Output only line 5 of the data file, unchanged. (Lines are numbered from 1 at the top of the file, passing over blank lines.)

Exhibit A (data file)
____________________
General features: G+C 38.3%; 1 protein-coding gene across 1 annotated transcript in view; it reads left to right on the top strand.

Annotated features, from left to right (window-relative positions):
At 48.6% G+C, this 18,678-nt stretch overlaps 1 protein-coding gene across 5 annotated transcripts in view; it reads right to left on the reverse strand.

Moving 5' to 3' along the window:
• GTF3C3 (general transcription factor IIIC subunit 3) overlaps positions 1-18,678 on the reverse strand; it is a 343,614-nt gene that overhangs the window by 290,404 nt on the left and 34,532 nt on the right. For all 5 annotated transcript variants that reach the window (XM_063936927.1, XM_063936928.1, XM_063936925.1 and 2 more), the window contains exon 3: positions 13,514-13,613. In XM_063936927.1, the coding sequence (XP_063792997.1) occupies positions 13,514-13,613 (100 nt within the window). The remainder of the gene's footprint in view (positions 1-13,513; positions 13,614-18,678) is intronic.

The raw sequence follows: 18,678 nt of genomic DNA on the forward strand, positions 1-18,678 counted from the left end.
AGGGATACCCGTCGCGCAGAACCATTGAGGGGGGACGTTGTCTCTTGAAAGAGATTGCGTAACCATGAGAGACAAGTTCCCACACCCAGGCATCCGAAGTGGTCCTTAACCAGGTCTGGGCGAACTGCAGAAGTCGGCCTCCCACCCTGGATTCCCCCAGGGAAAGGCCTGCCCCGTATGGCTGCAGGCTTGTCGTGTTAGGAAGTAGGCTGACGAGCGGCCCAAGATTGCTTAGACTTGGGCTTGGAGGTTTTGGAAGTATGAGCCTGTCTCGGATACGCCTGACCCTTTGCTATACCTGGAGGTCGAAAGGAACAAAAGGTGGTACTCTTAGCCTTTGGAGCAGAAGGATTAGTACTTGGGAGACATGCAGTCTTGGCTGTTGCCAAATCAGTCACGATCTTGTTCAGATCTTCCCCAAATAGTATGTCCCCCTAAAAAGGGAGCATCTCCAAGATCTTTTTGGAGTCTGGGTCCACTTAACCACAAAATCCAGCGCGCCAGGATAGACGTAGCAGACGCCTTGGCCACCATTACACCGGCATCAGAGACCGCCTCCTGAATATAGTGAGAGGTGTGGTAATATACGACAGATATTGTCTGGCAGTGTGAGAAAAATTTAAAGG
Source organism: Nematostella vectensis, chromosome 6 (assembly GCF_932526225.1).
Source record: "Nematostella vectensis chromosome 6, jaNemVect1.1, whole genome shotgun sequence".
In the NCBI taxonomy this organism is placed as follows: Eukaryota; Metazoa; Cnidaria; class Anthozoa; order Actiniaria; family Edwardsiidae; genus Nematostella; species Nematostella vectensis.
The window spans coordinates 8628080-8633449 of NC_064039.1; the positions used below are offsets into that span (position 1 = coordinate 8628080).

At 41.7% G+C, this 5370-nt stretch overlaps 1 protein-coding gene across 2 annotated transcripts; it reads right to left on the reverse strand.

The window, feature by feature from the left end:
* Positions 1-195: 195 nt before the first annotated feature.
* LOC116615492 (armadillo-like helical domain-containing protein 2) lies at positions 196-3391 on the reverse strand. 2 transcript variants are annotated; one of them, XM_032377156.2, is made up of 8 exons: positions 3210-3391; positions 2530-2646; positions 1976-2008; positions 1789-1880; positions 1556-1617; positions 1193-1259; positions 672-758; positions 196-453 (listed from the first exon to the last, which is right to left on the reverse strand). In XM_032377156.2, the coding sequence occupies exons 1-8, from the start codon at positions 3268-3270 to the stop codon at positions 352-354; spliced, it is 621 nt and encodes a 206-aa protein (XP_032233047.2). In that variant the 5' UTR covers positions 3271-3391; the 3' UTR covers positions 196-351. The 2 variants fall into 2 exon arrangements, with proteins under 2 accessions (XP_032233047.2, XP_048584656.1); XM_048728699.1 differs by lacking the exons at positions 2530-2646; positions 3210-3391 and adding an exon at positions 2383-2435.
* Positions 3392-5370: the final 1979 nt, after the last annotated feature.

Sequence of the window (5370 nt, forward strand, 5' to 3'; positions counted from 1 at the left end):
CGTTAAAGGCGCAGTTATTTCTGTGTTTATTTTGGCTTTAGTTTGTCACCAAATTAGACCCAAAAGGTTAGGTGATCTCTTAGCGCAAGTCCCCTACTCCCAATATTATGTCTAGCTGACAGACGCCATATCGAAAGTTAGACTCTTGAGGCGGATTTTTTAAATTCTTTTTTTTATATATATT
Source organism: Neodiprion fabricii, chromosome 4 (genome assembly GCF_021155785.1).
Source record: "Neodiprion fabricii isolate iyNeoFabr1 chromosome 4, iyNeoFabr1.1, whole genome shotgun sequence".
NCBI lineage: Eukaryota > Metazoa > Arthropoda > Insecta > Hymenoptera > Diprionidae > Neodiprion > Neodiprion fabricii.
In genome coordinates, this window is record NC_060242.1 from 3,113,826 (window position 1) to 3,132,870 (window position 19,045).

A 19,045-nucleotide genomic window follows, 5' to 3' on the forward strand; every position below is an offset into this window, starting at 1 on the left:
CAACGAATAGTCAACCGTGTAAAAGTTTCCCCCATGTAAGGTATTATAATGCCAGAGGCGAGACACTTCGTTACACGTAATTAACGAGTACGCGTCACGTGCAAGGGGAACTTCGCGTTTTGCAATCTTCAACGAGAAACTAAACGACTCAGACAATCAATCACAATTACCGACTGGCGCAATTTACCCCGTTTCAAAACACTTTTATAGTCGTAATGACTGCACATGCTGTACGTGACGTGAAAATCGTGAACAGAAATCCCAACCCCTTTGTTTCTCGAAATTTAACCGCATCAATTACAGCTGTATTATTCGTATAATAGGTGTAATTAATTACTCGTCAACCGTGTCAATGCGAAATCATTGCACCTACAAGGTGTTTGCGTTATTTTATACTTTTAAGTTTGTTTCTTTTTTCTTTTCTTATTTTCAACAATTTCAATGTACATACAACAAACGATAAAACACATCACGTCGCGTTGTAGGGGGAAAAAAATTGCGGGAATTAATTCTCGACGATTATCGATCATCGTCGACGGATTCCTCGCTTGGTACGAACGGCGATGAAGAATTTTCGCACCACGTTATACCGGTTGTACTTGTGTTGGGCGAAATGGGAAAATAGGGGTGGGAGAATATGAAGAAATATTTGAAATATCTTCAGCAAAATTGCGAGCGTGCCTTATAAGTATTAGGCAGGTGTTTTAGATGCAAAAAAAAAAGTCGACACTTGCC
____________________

• GTF3C3 (general transcription factor IIIC subunit 3) overlaps positions 1-18,678 on the reverse strand; it is a 343,614-nt gene that overhangs the window by 290,404 nt on the left and 34,532 nt on the right. For all 5 annotated transcript variants that reach the window (XM_063936927.1, XM_063936928.1, XM_063936925.1 and 2 more), the window contains exon 3: positions 13,514-13,613. In XM_063936927.1, the coding sequence (XP_063792997.1) occupies positions 13,514-13,613 (100 nt within the window). The remainder of the gene's footprint in view (positions 1-13,513; positions 13,614-18,678) is intronic.